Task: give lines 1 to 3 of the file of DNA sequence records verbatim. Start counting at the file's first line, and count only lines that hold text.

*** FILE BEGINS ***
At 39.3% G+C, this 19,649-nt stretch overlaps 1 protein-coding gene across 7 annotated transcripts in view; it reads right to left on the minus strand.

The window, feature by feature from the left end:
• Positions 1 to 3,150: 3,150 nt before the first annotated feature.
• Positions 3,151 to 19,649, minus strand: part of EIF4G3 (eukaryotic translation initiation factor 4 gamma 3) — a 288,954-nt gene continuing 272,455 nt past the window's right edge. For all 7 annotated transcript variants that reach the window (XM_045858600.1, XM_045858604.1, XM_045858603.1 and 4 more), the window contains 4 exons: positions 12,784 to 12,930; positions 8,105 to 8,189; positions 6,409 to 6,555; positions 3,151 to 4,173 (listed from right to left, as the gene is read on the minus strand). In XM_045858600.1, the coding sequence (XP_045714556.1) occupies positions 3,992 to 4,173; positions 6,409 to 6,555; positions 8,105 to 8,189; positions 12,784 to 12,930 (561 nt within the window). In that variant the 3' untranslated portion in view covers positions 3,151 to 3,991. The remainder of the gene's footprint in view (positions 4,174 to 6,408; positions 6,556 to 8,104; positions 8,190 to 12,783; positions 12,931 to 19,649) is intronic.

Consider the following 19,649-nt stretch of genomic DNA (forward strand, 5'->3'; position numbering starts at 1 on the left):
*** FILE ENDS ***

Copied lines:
At 39.3% G+C, this 19,649-nt stretch overlaps 1 protein-coding gene across 7 annotated transcripts in view; it reads right to left on the minus strand.

The window, feature by feature from the left end:
• Positions 1 to 3,150: 3,150 nt before the first annotated feature.